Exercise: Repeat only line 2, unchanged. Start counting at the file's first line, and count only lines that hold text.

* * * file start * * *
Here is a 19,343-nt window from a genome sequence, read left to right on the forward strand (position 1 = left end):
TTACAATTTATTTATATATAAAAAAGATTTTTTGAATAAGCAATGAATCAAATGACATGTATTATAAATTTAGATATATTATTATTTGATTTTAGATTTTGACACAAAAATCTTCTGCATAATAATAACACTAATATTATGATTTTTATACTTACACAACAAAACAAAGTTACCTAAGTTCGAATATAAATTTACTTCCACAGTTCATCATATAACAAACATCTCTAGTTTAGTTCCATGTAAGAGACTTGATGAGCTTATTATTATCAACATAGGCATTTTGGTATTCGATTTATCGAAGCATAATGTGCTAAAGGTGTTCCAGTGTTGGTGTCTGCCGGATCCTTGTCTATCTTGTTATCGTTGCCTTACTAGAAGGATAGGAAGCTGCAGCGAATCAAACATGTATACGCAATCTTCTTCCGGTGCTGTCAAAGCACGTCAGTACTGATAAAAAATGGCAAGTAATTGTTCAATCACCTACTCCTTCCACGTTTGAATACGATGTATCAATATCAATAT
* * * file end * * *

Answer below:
TTACAATTTATTTATATATAAAAAAGATTTTTTGAATAAGCAATGAATCAAATGACATGTATTATAAATTTAGATATATTATTATTTGATTTTAGATTTTGACACAAAAATCTTCTGCATAATAATAACACTAATATTATGATTTTTATACTTACACAACAAAACAAAGTTACCTAAGTTCGAATATAAATTTACTTCCACAGTTCATCATATAACAAACATCTCTAGTTTAGTTCCATGTAAGAGACTTGATGAGCTTATTATTATCAACATAGGCATTTTGGTATTCGATTTATCGAAGCATAATGTGCTAAAGGTGTTCCAGTGTTGGTGTCTGCCGGATCCTTGTCTATCTTGTTATCGTTGCCTTACTAGAAGGATAGGAAGCTGCAGCGAATCAAACATGTATACGCAATCTTCTTCCGGTGCTGTCAAAGCACGTCAGTACTGATAAAAAATGGCAAGTAATTGTTCAATCACCTACTCCTTCCACGTTTGAATACGATGTATCAATATCAATAT